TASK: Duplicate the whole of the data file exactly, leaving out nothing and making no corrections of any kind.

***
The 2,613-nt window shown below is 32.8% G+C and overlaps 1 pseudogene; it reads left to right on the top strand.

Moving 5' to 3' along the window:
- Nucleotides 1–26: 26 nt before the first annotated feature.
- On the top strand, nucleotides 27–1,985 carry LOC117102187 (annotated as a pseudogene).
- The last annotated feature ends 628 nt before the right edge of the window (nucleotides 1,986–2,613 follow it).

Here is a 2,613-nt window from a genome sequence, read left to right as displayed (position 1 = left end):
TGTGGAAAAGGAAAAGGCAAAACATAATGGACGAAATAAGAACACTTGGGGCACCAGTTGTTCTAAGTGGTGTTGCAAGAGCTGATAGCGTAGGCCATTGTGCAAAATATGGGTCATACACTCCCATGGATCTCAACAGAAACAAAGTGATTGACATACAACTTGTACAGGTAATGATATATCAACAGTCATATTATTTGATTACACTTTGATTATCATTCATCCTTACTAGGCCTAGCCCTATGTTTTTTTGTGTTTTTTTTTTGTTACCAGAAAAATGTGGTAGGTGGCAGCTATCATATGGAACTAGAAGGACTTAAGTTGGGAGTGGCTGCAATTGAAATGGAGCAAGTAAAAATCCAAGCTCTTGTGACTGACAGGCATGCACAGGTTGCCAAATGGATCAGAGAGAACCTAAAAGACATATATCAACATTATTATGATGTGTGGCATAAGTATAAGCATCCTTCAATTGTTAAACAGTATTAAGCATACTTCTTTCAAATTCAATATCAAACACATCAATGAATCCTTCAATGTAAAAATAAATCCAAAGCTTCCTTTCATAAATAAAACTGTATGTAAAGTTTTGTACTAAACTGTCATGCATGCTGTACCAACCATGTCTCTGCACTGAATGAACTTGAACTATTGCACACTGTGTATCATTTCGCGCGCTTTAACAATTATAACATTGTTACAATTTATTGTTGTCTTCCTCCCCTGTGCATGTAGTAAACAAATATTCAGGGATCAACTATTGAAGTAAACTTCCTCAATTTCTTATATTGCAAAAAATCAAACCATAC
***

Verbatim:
The 2,613-nt window shown below is 32.8% G+C and overlaps 1 pseudogene; it reads left to right on the top strand.

Moving 5' to 3' along the window:
- Nucleotides 1–26: 26 nt before the first annotated feature.
- On the top strand, nucleotides 27–1,985 carry LOC117102187 (annotated as a pseudogene).
- The last annotated feature ends 628 nt before the right edge of the window (nucleotides 1,986–2,613 follow it).

Here is a 2,613-nt window from a genome sequence, read left to right as displayed (position 1 = left end):
TGTGGAAAAGGAAAAGGCAAAACATAATGGACGAAATAAGAACACTTGGGGCACCAGTTGTTCTAAGTGGTGTTGCAAGAGCTGATAGCGTAGGCCATTGTGCAAAATATGGGTCATACACTCCCATGGATCTCAACAGAAACAAAGTGATTGACATACAACTTGTACAGGTAATGATATATCAACAGTCATATTATTTGATTACACTTTGATTATCATTCATCCTTACTAGGCCTAGCCCTATGTTTTTTTGTGTTTTTTTTTTGTTACCAGAAAAATGTGGTAGGTGGCAGCTATCATATGGAACTAGAAGGACTTAAGTTGGGAGTGGCTGCAATTGAAATGGAGCAAGTAAAAATCCAAGCTCTTGTGACTGACAGGCATGCACAGGTTGCCAAATGGATCAGAGAGAACCTAAAAGACATATATCAACATTATTATGATGTGTGGCATAAGTATAAGCATCCTTCAATTGTTAAACAGTATTAAGCATACTTCTTTCAAATTCAATATCAAACACATCAATGAATCCTTCAATGTAAAAATAAATCCAAAGCTTCCTTTCATAAATAAAACTGTATGTAAAGTTTTGTACTAAACTGTCATGCATGCTGTACCAACCATGTCTCTGCACTGAATGAACTTGAACTATTGCACACTGTGTATCATTTCGCGCGCTTTAACAATTATAACATTGTTACAATTTATTGTTGTCTTCCTCCCCTGTGCATGTAGTAAACAAATATTCAGGGATCAACTATTGAAGTAAACTTCCTCAATTTCTTATATTGCAAAAAATCAAACCATAC